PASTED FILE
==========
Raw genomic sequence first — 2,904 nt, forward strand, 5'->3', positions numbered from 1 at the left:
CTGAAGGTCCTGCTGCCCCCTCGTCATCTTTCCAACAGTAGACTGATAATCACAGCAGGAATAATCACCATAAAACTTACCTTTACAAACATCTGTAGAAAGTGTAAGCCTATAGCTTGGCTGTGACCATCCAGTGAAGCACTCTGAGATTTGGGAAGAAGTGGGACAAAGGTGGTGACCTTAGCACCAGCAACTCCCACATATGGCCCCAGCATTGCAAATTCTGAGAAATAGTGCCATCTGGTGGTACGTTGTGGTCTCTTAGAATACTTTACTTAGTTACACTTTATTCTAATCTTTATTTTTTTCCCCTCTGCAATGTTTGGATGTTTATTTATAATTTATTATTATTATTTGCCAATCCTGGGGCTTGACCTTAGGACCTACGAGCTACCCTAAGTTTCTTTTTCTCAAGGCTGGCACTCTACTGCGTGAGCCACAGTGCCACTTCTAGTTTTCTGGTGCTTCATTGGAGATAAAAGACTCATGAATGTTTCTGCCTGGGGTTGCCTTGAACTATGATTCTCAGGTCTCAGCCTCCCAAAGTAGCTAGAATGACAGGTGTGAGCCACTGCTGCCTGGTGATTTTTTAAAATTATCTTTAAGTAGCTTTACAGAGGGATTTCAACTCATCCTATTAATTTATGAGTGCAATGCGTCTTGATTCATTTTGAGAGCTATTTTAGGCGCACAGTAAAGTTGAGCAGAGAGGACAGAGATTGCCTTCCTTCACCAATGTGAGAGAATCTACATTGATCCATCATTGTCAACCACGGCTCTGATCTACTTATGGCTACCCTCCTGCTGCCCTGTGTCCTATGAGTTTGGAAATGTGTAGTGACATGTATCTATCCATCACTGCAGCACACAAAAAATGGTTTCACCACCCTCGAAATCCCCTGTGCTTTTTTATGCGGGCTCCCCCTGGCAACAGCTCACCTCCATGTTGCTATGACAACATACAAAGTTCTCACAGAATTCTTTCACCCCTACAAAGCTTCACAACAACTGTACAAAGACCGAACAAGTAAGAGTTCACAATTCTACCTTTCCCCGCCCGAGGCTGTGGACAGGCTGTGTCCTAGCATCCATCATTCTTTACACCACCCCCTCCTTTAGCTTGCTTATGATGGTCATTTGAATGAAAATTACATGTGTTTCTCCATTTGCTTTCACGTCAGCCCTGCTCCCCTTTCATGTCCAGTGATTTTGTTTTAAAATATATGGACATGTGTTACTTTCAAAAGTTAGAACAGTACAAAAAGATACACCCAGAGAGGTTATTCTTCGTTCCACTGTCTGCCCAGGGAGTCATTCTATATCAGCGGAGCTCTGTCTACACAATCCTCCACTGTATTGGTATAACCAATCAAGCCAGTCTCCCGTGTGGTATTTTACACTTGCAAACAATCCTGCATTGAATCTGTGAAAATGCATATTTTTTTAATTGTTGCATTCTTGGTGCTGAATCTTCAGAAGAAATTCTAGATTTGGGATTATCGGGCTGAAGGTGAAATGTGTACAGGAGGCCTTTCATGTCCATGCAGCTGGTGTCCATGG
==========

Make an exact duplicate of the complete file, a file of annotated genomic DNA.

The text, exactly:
Raw genomic sequence first — 2,904 nt, forward strand, 5'->3', positions numbered from 1 at the left:
CTGAAGGTCCTGCTGCCCCCTCGTCATCTTTCCAACAGTAGACTGATAATCACAGCAGGAATAATCACCATAAAACTTACCTTTACAAACATCTGTAGAAAGTGTAAGCCTATAGCTTGGCTGTGACCATCCAGTGAAGCACTCTGAGATTTGGGAAGAAGTGGGACAAAGGTGGTGACCTTAGCACCAGCAACTCCCACATATGGCCCCAGCATTGCAAATTCTGAGAAATAGTGCCATCTGGTGGTACGTTGTGGTCTCTTAGAATACTTTACTTAGTTACACTTTATTCTAATCTTTATTTTTTTCCCCTCTGCAATGTTTGGATGTTTATTTATAATTTATTATTATTATTTGCCAATCCTGGGGCTTGACCTTAGGACCTACGAGCTACCCTAAGTTTCTTTTTCTCAAGGCTGGCACTCTACTGCGTGAGCCACAGTGCCACTTCTAGTTTTCTGGTGCTTCATTGGAGATAAAAGACTCATGAATGTTTCTGCCTGGGGTTGCCTTGAACTATGATTCTCAGGTCTCAGCCTCCCAAAGTAGCTAGAATGACAGGTGTGAGCCACTGCTGCCTGGTGATTTTTTAAAATTATCTTTAAGTAGCTTTACAGAGGGATTTCAACTCATCCTATTAATTTATGAGTGCAATGCGTCTTGATTCATTTTGAGAGCTATTTTAGGCGCACAGTAAAGTTGAGCAGAGAGGACAGAGATTGCCTTCCTTCACCAATGTGAGAGAATCTACATTGATCCATCATTGTCAACCACGGCTCTGATCTACTTATGGCTACCCTCCTGCTGCCCTGTGTCCTATGAGTTTGGAAATGTGTAGTGACATGTATCTATCCATCACTGCAGCACACAAAAAATGGTTTCACCACCCTCGAAATCCCCTGTGCTTTTTTATGCGGGCTCCCCCTGGCAACAGCTCACCTCCATGTTGCTATGACAACATACAAAGTTCTCACAGAATTCTTTCACCCCTACAAAGCTTCACAACAACTGTACAAAGACCGAACAAGTAAGAGTTCACAATTCTACCTTTCCCCGCCCGAGGCTGTGGACAGGCTGTGTCCTAGCATCCATCATTCTTTACACCACCCCCTCCTTTAGCTTGCTTATGATGGTCATTTGAATGAAAATTACATGTGTTTCTCCATTTGCTTTCACGTCAGCCCTGCTCCCCTTTCATGTCCAGTGATTTTGTTTTAAAATATATGGACATGTGTTACTTTCAAAAGTTAGAACAGTACAAAAAGATACACCCAGAGAGGTTATTCTTCGTTCCACTGTCTGCCCAGGGAGTCATTCTATATCAGCGGAGCTCTGTCTACACAATCCTCCACTGTATTGGTATAACCAATCAAGCCAGTCTCCCGTGTGGTATTTTACACTTGCAAACAATCCTGCATTGAATCTGTGAAAATGCATATTTTTTTAATTGTTGCATTCTTGGTGCTGAATCTTCAGAAGAAATTCTAGATTTGGGATTATCGGGCTGAAGGTGAAATGTGTACAGGAGGCCTTTCATGTCCATGCAGCTGGTGTCCATGG